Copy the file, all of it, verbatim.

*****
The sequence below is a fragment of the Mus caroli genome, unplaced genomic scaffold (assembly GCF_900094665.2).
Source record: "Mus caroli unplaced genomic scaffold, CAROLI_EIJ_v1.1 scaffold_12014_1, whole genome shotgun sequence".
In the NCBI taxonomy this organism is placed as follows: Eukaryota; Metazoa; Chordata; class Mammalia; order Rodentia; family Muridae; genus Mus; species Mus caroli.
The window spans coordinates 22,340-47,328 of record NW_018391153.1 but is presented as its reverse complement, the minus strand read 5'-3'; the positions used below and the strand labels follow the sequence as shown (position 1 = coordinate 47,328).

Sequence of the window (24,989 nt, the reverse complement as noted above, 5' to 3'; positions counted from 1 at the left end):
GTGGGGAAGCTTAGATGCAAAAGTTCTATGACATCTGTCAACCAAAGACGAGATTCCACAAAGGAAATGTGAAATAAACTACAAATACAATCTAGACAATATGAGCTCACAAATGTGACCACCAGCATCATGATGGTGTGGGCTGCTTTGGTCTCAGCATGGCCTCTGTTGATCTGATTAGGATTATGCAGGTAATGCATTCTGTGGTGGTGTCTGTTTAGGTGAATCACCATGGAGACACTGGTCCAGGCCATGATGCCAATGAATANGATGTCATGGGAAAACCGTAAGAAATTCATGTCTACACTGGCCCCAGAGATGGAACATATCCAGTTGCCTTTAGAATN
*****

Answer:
The sequence below is a fragment of the Mus caroli genome, unplaced genomic scaffold (assembly GCF_900094665.2).
Source record: "Mus caroli unplaced genomic scaffold, CAROLI_EIJ_v1.1 scaffold_12014_1, whole genome shotgun sequence".
In the NCBI taxonomy this organism is placed as follows: Eukaryota; Metazoa; Chordata; class Mammalia; order Rodentia; family Muridae; genus Mus; species Mus caroli.
The window spans coordinates 22,340-47,328 of record NW_018391153.1 but is presented as its reverse complement, the minus strand read 5'-3'; the positions used below and the strand labels follow the sequence as shown (position 1 = coordinate 47,328).

Sequence of the window (24,989 nt, the reverse complement as noted above, 5' to 3'; positions counted from 1 at the left end):
GTGGGGAAGCTTAGATGCAAAAGTTCTATGACATCTGTCAACCAAAGACGAGATTCCACAAAGGAAATGTGAAATAAACTACAAATACAATCTAGACAATATGAGCTCACAAATGTGACCACCAGCATCATGATGGTGTGGGCTGCTTTGGTCTCAGCATGGCCTCTGTTGATCTGATTAGGATTATGCAGGTAATGCATTCTGTGGTGGTGTCTGTTTAGGTGAATCACCATGGAGACACTGGTCCAGGCCATGATGCCAATGAATANGATGTCATGGGAAAACCGTAAGAAATTCATGTCTACACTGGCCCCAGAGATGGAACATATCCAGTTGCCTTTAGAATN